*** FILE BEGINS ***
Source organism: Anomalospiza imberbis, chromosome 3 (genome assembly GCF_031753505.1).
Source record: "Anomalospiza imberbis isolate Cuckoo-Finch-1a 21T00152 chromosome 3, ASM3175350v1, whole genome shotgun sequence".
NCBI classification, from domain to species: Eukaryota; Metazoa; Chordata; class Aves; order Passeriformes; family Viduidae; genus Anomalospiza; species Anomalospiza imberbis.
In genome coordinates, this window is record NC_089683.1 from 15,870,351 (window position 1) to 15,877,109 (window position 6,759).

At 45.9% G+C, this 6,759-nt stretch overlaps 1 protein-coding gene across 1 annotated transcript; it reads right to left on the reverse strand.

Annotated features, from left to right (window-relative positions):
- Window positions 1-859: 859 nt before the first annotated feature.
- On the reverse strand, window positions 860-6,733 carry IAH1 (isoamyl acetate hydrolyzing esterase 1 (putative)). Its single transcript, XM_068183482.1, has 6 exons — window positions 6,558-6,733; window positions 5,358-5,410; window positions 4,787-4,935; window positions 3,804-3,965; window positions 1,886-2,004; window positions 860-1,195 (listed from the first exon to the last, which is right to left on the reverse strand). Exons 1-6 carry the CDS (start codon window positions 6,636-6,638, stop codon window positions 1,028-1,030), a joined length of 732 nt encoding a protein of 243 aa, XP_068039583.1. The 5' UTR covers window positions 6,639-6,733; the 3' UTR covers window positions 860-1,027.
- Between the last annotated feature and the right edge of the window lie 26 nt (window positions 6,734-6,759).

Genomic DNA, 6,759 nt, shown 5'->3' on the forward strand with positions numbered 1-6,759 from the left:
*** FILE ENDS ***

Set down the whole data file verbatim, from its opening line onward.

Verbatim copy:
Source organism: Anomalospiza imberbis, chromosome 3 (genome assembly GCF_031753505.1).
Source record: "Anomalospiza imberbis isolate Cuckoo-Finch-1a 21T00152 chromosome 3, ASM3175350v1, whole genome shotgun sequence".
NCBI classification, from domain to species: Eukaryota; Metazoa; Chordata; class Aves; order Passeriformes; family Viduidae; genus Anomalospiza; species Anomalospiza imberbis.
In genome coordinates, this window is record NC_089683.1 from 15,870,351 (window position 1) to 15,877,109 (window position 6,759).

At 45.9% G+C, this 6,759-nt stretch overlaps 1 protein-coding gene across 1 annotated transcript; it reads right to left on the reverse strand.

Annotated features, from left to right (window-relative positions):
- Window positions 1-859: 859 nt before the first annotated feature.
- On the reverse strand, window positions 860-6,733 carry IAH1 (isoamyl acetate hydrolyzing esterase 1 (putative)). Its single transcript, XM_068183482.1, has 6 exons — window positions 6,558-6,733; window positions 5,358-5,410; window positions 4,787-4,935; window positions 3,804-3,965; window positions 1,886-2,004; window positions 860-1,195 (listed from the first exon to the last, which is right to left on the reverse strand). Exons 1-6 carry the CDS (start codon window positions 6,636-6,638, stop codon window positions 1,028-1,030), a joined length of 732 nt encoding a protein of 243 aa, XP_068039583.1. The 5' UTR covers window positions 6,639-6,733; the 3' UTR covers window positions 860-1,027.
- Between the last annotated feature and the right edge of the window lie 26 nt (window positions 6,734-6,759).

Genomic DNA, 6,759 nt, shown 5'->3' on the forward strand with positions numbered 1-6,759 from the left: